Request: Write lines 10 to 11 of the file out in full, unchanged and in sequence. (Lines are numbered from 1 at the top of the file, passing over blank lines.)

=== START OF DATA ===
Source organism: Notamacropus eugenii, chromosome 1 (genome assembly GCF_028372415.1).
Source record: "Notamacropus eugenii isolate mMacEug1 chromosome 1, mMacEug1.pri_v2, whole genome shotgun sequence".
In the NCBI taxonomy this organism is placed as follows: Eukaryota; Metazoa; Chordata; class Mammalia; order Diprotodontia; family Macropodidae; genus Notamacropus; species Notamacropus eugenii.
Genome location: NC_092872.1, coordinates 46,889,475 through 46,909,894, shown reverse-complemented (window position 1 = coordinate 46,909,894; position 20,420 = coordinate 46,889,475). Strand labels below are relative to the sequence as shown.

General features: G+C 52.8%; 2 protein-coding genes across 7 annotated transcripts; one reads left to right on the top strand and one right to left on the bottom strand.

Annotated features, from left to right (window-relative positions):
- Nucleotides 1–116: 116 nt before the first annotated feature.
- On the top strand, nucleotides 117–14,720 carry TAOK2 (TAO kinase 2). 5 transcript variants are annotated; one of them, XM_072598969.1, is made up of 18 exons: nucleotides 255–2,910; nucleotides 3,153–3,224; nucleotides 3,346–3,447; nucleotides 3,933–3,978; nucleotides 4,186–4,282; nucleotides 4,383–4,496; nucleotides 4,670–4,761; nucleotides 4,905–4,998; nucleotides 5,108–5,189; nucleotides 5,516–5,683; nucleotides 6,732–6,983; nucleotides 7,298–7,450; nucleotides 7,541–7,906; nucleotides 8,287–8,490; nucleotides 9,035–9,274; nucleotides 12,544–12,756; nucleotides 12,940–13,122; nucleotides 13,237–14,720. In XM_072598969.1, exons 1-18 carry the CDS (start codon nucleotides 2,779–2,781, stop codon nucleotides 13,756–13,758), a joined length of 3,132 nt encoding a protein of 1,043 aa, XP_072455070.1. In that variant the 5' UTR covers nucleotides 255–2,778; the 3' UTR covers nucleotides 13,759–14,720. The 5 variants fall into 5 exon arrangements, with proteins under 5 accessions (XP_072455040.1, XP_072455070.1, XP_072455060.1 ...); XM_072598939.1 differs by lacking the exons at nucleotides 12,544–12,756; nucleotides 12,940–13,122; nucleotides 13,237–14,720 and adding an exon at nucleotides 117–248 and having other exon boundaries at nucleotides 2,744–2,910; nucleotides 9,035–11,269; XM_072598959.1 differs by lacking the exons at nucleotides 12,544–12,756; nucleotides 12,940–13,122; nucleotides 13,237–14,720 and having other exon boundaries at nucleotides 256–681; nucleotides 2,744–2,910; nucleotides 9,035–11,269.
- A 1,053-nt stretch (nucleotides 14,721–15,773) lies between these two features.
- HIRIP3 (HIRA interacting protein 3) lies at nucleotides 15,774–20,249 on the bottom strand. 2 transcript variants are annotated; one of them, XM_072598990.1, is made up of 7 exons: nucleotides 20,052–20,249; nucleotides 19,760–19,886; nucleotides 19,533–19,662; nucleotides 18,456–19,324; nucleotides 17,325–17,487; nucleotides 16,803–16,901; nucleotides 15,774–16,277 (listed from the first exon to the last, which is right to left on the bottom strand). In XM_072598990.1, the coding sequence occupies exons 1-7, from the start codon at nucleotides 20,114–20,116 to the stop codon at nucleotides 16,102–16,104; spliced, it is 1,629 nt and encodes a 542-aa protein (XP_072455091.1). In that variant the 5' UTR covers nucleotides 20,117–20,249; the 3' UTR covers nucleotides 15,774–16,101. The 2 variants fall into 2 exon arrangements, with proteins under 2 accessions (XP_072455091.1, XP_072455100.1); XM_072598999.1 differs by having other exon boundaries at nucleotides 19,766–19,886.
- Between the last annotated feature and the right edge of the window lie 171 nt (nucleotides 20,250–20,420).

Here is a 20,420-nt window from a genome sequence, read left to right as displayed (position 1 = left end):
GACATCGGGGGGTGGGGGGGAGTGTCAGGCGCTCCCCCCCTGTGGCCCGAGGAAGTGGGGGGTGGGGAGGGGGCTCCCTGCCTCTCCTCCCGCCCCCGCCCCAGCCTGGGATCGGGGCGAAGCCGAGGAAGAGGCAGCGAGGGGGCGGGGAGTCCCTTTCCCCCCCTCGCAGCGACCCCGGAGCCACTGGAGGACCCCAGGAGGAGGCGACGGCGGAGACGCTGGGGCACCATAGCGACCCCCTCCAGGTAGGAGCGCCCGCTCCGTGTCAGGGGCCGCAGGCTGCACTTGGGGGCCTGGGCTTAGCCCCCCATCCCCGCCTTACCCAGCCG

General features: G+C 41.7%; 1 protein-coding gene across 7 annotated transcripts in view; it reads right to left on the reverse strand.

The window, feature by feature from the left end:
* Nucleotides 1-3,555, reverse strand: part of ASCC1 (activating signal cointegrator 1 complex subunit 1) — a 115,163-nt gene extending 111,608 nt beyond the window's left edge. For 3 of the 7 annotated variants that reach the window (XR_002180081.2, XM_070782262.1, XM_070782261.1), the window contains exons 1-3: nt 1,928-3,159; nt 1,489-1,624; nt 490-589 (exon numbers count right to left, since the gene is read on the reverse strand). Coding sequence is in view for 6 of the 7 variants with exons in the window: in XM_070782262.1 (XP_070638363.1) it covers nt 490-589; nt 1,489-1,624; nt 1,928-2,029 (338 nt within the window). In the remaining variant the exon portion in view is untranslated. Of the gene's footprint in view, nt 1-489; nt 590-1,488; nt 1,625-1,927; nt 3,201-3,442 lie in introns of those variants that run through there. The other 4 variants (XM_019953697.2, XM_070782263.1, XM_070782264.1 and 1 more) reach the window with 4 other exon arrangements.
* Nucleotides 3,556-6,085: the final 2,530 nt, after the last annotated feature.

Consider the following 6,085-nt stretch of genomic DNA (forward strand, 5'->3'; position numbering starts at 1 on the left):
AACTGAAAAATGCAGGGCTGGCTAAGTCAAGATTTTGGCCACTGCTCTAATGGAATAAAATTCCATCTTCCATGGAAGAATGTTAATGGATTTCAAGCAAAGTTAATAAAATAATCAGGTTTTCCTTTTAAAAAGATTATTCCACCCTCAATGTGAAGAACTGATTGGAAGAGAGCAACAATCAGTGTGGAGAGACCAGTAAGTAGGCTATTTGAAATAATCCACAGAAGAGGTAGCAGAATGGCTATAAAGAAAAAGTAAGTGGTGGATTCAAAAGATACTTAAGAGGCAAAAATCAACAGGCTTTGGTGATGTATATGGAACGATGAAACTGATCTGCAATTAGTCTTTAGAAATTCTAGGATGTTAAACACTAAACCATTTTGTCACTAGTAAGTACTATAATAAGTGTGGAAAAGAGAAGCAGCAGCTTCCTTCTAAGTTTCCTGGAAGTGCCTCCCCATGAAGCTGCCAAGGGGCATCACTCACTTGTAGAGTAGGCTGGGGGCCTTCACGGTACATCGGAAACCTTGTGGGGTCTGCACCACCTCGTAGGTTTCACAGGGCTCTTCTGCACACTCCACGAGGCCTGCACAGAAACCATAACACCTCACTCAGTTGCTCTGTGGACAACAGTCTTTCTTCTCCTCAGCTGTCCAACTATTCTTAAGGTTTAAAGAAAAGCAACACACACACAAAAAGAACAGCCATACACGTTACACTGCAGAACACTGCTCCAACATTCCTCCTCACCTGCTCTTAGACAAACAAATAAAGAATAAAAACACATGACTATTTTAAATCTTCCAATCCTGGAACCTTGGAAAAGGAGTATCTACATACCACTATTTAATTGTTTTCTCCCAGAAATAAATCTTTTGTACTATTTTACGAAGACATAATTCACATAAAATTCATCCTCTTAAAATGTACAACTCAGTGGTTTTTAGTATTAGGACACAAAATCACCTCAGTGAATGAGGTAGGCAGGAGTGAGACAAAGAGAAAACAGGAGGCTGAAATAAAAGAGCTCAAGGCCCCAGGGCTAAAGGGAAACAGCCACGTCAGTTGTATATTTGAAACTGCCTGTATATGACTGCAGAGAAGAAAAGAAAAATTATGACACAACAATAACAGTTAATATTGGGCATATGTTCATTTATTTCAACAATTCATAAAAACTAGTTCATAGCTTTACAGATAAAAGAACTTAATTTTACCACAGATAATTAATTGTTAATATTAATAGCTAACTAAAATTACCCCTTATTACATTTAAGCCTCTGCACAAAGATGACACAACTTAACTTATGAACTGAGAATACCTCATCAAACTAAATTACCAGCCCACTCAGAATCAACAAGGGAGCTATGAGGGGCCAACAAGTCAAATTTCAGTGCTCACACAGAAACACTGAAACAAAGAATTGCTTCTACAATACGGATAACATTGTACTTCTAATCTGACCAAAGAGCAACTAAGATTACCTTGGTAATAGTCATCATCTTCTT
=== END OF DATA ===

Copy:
- HIRIP3 (HIRA interacting protein 3) lies at nucleotides 15,774–20,249 on the bottom strand. 2 transcript variants are annotated; one of them, XM_072598990.1, is made up of 7 exons: nucleotides 20,052–20,249; nucleotides 19,760–19,886; nucleotides 19,533–19,662; nucleotides 18,456–19,324; nucleotides 17,325–17,487; nucleotides 16,803–16,901; nucleotides 15,774–16,277 (listed from the first exon to the last, which is right to left on the bottom strand). In XM_072598990.1, the coding sequence occupies exons 1-7, from the start codon at nucleotides 20,114–20,116 to the stop codon at nucleotides 16,102–16,104; spliced, it is 1,629 nt and encodes a 542-aa protein (XP_072455091.1). In that variant the 5' UTR covers nucleotides 20,117–20,249; the 3' UTR covers nucleotides 15,774–16,101. The 2 variants fall into 2 exon arrangements, with proteins under 2 accessions (XP_072455091.1, XP_072455100.1); XM_072598999.1 differs by having other exon boundaries at nucleotides 19,766–19,886.
- Between the last annotated feature and the right edge of the window lie 171 nt (nucleotides 20,250–20,420).